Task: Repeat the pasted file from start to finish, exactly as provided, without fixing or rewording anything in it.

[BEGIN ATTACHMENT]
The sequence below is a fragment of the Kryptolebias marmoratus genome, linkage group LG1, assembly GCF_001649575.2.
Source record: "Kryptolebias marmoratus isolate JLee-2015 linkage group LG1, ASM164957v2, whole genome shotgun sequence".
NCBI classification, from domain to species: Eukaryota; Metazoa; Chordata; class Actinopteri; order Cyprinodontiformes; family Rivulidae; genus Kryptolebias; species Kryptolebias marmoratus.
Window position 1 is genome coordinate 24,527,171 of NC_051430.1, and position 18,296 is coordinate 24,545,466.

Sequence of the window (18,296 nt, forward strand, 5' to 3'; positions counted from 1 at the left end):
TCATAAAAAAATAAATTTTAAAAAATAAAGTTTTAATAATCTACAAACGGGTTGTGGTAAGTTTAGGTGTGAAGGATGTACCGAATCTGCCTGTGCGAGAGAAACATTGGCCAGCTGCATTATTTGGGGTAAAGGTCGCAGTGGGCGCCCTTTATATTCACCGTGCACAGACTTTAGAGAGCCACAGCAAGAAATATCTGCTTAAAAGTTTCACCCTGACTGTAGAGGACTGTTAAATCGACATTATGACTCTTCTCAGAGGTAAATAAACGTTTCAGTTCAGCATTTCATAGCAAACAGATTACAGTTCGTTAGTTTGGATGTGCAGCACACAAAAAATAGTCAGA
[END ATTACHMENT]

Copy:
The sequence below is a fragment of the Kryptolebias marmoratus genome, linkage group LG1, assembly GCF_001649575.2.
Source record: "Kryptolebias marmoratus isolate JLee-2015 linkage group LG1, ASM164957v2, whole genome shotgun sequence".
NCBI classification, from domain to species: Eukaryota; Metazoa; Chordata; class Actinopteri; order Cyprinodontiformes; family Rivulidae; genus Kryptolebias; species Kryptolebias marmoratus.
Window position 1 is genome coordinate 24,527,171 of NC_051430.1, and position 18,296 is coordinate 24,545,466.

Sequence of the window (18,296 nt, forward strand, 5' to 3'; positions counted from 1 at the left end):
TCATAAAAAAATAAATTTTAAAAAATAAAGTTTTAATAATCTACAAACGGGTTGTGGTAAGTTTAGGTGTGAAGGATGTACCGAATCTGCCTGTGCGAGAGAAACATTGGCCAGCTGCATTATTTGGGGTAAAGGTCGCAGTGGGCGCCCTTTATATTCACCGTGCACAGACTTTAGAGAGCCACAGCAAGAAATATCTGCTTAAAAGTTTCACCCTGACTGTAGAGGACTGTTAAATCGACATTATGACTCTTCTCAGAGGTAAATAAACGTTTCAGTTCAGCATTTCATAGCAAACAGATTACAGTTCGTTAGTTTGGATGTGCAGCACACAAAAAATAGTCAGA